• competition among employers is the best solution so far to attain the best results for employees.

The cure for inflation

  • the wealth of nations is determined by the capacities of their citizens, their industry, their intellect and their resources, among others. Not so much by its money.

  • money becomes a dangerous tool, if the supply increases too much too fast.

  • Gresham’s Law: Bad money drives out good.

  • Amongst the first settlement in America, tobacco was the legal tender. As it turned out, they had high inflation in terms of their currency and people started to riot.

Hyperinflations in Russia and Germany after World War I - when prices sometimes doubled and more than doubled from one day to the next - prepared the ground for communism in the one country and nazism in the other.

  • Hyperinflation was the cause of many other political turmoils in history.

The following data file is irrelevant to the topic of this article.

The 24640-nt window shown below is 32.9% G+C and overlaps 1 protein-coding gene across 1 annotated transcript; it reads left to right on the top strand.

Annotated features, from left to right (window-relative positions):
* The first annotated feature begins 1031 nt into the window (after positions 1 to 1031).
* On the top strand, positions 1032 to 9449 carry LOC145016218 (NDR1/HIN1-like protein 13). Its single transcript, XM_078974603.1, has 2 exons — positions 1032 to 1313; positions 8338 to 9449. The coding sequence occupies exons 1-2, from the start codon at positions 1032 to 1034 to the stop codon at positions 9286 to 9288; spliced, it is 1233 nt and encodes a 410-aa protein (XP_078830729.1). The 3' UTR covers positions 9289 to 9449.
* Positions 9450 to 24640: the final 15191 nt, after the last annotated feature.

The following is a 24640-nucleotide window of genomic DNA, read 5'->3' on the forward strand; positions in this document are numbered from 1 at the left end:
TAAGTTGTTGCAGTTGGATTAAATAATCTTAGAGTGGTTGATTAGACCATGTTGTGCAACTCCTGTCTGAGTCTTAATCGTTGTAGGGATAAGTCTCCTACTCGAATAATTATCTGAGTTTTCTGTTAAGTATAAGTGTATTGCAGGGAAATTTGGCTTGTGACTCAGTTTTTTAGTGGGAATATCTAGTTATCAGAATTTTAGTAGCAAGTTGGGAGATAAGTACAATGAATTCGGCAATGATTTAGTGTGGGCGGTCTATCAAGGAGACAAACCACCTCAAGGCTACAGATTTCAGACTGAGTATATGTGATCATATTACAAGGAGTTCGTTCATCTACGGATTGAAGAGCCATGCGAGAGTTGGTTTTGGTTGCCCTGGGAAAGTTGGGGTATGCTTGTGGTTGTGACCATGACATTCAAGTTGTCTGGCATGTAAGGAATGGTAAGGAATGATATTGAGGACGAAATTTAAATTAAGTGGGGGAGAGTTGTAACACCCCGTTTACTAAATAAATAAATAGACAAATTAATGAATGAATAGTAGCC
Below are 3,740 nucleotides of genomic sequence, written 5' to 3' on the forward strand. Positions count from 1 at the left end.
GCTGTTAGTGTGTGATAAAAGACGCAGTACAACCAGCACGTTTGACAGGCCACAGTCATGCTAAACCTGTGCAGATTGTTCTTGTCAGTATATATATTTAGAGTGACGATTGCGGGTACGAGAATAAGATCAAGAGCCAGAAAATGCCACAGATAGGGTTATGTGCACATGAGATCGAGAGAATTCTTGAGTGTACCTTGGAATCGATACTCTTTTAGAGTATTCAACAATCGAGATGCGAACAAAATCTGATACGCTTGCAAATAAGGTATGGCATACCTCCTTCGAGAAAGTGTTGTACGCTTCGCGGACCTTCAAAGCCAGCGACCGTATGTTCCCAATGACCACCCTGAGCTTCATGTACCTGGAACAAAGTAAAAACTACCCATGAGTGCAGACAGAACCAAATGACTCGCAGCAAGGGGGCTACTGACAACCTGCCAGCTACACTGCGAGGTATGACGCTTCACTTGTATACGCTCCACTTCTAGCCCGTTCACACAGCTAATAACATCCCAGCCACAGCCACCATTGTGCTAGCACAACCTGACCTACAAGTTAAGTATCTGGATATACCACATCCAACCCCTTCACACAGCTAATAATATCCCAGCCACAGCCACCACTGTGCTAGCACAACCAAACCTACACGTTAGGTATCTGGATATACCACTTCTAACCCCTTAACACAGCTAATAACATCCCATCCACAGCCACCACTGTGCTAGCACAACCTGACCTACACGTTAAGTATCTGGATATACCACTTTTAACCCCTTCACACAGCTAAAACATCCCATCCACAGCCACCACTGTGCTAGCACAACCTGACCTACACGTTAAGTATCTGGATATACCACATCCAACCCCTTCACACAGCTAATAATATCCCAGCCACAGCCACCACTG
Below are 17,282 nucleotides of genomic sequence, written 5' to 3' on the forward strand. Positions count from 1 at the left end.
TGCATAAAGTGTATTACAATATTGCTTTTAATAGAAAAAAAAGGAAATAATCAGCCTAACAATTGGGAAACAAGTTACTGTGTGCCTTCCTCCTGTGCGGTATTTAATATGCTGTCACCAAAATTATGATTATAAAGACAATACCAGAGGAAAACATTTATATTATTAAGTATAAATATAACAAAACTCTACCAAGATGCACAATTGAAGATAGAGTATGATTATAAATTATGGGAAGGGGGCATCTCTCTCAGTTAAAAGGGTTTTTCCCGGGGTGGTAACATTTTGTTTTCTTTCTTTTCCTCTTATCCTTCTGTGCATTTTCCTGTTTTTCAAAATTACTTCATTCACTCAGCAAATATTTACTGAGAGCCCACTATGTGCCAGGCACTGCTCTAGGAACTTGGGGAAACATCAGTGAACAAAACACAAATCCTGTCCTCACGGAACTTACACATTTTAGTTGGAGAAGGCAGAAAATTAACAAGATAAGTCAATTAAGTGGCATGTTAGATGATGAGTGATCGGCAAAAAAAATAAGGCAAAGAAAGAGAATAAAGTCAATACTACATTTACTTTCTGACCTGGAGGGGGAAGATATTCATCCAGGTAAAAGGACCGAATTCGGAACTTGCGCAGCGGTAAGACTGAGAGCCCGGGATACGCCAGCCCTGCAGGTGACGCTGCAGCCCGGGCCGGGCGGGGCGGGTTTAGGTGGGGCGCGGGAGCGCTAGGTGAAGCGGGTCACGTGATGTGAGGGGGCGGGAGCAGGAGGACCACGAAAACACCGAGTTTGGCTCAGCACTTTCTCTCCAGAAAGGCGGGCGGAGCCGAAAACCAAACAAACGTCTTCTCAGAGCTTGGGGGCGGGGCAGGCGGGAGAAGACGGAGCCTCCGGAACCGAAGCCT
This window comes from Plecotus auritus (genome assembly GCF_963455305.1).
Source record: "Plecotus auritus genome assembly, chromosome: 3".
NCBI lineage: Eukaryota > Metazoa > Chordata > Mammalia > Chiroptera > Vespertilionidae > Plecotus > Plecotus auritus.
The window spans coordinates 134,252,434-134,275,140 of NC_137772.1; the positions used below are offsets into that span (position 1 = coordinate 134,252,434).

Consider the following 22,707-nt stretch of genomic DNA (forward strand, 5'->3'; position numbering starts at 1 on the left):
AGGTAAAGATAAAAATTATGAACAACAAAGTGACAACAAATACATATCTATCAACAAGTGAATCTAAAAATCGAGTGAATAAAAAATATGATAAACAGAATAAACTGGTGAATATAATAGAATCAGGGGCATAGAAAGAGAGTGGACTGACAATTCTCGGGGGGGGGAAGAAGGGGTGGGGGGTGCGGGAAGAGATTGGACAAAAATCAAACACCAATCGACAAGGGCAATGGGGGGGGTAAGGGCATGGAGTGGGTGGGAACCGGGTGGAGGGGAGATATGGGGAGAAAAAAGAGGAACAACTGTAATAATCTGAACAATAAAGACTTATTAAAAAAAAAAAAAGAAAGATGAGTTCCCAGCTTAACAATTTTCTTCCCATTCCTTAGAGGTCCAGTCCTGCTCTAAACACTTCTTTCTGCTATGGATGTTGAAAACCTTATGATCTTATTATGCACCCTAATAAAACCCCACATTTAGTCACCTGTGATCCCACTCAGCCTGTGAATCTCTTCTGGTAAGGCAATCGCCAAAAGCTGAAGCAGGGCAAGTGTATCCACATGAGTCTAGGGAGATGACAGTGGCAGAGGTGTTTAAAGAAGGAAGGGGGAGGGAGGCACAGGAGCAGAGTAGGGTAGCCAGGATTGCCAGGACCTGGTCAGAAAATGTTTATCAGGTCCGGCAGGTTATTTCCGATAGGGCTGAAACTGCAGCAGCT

• Nowadays, governments are the primary cause of any inflation as currencies are not linked to any commodities anymore. It is produced by a higher quantity of money than output of a country.

The tide is turning

  • both Japan and India where influence by Britain to adopt their economic policies. Japan opted for a free market from the likes of Adam Smith and India the policies of Harold Laski. Both ended up in 2 different places in the 20th/21st century.

  • In the USA, the constitution and its amendments were designed to keep government small. this stopped working after supreme courts changed their interpretation of the text to favor the popular opinion of the population for socialistic policies. Even though in the USA the socialist party never achieved a good election outcome by any stretch.

  • the swedish tax revolt around 1979 is a prime example how through all income classes people looked for ways around the tax system because the rates were simply too high to support the welfare state.